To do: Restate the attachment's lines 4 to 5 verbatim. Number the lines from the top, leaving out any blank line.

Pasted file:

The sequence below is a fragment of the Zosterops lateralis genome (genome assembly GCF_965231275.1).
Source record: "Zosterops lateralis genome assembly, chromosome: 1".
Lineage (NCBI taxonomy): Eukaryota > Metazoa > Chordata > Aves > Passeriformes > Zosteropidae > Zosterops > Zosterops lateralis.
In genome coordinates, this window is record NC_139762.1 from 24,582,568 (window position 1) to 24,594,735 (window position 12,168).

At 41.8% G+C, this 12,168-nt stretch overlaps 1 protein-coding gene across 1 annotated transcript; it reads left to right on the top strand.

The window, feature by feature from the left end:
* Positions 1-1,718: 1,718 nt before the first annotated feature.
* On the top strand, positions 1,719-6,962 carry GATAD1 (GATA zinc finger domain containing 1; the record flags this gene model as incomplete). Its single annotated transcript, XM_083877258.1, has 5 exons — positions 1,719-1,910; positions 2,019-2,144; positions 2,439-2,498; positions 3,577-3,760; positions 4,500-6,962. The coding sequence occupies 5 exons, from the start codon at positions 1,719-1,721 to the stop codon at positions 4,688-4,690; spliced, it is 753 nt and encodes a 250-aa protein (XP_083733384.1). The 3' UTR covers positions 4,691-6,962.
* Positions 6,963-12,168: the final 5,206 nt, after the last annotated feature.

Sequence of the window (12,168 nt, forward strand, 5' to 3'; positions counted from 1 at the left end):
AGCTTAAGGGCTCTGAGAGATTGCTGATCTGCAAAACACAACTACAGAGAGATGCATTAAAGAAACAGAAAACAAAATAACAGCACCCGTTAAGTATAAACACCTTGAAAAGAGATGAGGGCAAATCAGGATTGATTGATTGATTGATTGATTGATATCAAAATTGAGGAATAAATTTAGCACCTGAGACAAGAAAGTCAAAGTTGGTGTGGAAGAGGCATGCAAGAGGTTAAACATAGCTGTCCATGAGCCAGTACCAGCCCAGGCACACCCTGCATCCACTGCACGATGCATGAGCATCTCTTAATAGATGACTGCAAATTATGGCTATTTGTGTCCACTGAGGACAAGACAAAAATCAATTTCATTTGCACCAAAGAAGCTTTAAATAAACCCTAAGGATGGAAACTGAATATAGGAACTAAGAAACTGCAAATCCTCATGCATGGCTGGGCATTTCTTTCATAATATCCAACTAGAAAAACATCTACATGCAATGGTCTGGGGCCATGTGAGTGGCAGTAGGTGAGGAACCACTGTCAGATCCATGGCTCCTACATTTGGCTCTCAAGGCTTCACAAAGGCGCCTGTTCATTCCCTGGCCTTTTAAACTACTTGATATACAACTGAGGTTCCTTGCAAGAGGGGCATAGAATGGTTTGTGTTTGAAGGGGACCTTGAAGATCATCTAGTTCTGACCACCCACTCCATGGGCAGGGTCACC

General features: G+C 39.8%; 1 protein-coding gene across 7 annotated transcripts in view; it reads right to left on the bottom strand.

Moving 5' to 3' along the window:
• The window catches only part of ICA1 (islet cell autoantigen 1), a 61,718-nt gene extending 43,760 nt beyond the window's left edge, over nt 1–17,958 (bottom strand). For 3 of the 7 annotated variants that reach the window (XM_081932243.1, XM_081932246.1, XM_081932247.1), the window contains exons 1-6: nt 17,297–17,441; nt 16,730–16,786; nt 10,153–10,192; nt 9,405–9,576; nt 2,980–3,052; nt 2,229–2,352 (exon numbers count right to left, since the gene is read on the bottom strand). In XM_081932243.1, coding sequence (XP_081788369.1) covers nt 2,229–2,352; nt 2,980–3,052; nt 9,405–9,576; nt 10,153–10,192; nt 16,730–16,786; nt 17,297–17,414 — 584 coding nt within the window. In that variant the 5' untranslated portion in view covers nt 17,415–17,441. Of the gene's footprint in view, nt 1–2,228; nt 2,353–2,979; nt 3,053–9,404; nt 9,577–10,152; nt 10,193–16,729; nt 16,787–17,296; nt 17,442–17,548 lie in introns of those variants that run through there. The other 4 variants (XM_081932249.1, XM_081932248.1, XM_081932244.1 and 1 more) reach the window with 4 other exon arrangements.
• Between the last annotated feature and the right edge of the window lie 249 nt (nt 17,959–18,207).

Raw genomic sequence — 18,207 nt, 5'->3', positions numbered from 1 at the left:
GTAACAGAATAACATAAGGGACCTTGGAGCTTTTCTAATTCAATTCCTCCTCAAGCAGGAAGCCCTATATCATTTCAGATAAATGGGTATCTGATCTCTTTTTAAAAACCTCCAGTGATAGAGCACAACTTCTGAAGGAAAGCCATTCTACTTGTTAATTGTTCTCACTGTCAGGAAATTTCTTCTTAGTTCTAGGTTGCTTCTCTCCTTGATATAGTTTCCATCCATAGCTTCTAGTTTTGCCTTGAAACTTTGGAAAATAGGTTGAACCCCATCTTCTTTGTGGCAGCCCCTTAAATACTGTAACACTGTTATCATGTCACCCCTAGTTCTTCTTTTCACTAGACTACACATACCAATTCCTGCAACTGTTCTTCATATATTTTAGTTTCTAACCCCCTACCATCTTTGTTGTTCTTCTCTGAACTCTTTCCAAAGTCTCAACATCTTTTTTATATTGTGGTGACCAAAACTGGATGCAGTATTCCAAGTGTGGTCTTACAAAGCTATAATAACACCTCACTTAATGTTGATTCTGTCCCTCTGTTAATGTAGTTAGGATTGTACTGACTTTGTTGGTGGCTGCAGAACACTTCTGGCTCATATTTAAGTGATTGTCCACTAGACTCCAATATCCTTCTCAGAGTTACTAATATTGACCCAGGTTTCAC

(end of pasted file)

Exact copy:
In genome coordinates, this window is record NC_139762.1 from 24,582,568 (window position 1) to 24,594,735 (window position 12,168).

At 41.8% G+C, this 12,168-nt stretch overlaps 1 protein-coding gene across 1 annotated transcript; it reads left to right on the top strand.